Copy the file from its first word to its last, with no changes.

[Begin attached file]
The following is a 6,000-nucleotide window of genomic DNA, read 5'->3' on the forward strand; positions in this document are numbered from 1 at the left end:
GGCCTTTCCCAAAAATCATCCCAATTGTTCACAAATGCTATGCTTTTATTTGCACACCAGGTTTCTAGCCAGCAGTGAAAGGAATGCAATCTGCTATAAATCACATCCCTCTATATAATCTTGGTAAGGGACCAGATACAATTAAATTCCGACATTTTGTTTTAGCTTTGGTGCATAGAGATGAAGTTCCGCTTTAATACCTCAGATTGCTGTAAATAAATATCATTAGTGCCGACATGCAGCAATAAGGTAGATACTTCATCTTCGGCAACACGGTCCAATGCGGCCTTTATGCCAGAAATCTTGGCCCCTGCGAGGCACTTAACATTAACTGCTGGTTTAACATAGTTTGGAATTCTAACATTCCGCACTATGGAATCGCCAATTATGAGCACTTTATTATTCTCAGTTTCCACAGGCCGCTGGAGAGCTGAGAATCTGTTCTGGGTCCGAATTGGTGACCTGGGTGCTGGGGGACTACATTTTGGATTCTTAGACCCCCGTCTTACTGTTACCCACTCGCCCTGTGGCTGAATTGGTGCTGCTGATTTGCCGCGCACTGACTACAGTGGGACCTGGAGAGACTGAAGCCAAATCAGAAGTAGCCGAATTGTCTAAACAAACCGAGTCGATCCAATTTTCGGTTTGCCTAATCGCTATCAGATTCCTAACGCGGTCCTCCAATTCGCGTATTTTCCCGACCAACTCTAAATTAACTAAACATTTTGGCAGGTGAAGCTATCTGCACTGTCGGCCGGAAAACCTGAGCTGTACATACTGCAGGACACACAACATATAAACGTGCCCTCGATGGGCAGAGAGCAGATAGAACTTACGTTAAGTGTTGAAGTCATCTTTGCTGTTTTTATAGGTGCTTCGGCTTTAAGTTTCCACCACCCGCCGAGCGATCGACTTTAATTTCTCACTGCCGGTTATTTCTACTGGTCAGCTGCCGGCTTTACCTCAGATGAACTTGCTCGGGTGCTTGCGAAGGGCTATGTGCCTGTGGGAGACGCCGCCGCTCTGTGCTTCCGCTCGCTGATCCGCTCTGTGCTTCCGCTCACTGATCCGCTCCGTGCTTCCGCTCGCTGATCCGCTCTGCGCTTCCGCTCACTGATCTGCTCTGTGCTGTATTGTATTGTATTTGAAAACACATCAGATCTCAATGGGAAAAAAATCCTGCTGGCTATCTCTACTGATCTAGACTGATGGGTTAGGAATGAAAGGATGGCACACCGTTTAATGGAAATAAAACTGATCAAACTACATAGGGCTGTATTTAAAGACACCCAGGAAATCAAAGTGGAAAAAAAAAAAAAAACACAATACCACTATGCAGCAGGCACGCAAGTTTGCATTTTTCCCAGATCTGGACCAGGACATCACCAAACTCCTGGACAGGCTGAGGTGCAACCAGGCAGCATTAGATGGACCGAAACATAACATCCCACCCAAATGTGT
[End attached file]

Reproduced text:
The following is a 6,000-nucleotide window of genomic DNA, read 5'->3' on the forward strand; positions in this document are numbered from 1 at the left end:
GGCCTTTCCCAAAAATCATCCCAATTGTTCACAAATGCTATGCTTTTATTTGCACACCAGGTTTCTAGCCAGCAGTGAAAGGAATGCAATCTGCTATAAATCACATCCCTCTATATAATCTTGGTAAGGGACCAGATACAATTAAATTCCGACATTTTGTTTTAGCTTTGGTGCATAGAGATGAAGTTCCGCTTTAATACCTCAGATTGCTGTAAATAAATATCATTAGTGCCGACATGCAGCAATAAGGTAGATACTTCATCTTCGGCAACACGGTCCAATGCGGCCTTTATGCCAGAAATCTTGGCCCCTGCGAGGCACTTAACATTAACTGCTGGTTTAACATAGTTTGGAATTCTAACATTCCGCACTATGGAATCGCCAATTATGAGCACTTTATTATTCTCAGTTTCCACAGGCCGCTGGAGAGCTGAGAATCTGTTCTGGGTCCGAATTGGTGACCTGGGTGCTGGGGGACTACATTTTGGATTCTTAGACCCCCGTCTTACTGTTACCCACTCGCCCTGTGGCTGAATTGGTGCTGCTGATTTGCCGCGCACTGACTACAGTGGGACCTGGAGAGACTGAAGCCAAATCAGAAGTAGCCGAATTGTCTAAACAAACCGAGTCGATCCAATTTTCGGTTTGCCTAATCGCTATCAGATTCCTAACGCGGTCCTCCAATTCGCGTATTTTCCCGACCAACTCTAAATTAACTAAACATTTTGGCAGGTGAAGCTATCTGCACTGTCGGCCGGAAAACCTGAGCTGTACATACTGCAGGACACACAACATATAAACGTGCCCTCGATGGGCAGAGAGCAGATAGAACTTACGTTAAGTGTTGAAGTCATCTTTGCTGTTTTTATAGGTGCTTCGGCTTTAAGTTTCCACCACCCGCCGAGCGATCGACTTTAATTTCTCACTGCCGGTTATTTCTACTGGTCAGCTGCCGGCTTTACCTCAGATGAACTTGCTCGGGTGCTTGCGAAGGGCTATGTGCCTGTGGGAGACGCCGCCGCTCTGTGCTTCCGCTCGCTGATCCGCTCTGTGCTTCCGCTCACTGATCCGCTCCGTGCTTCCGCTCGCTGATCCGCTCTGCGCTTCCGCTCACTGATCTGCTCTGTGCTGTATTGTATTGTATTTGAAAACACATCAGATCTCAATGGGAAAAAAATCCTGCTGGCTATCTCTACTGATCTAGACTGATGGGTTAGGAATGAAAGGATGGCACACCGTTTAATGGAAATAAAACTGATCAAACTACATAGGGCTGTATTTAAAGACACCCAGGAAATCAAAGTGGAAAAAAAAAAAAAAACACAATACCACTATGCAGCAGGCACGCAAGTTTGCATTTTTCCCAGATCTGGACCAGGACATCACCAAACTCCTGGACAGGCTGAGGTGCAACCAGGCAGCATTAGATGGACCGAAACATAACATCCCACCCAAATGTGT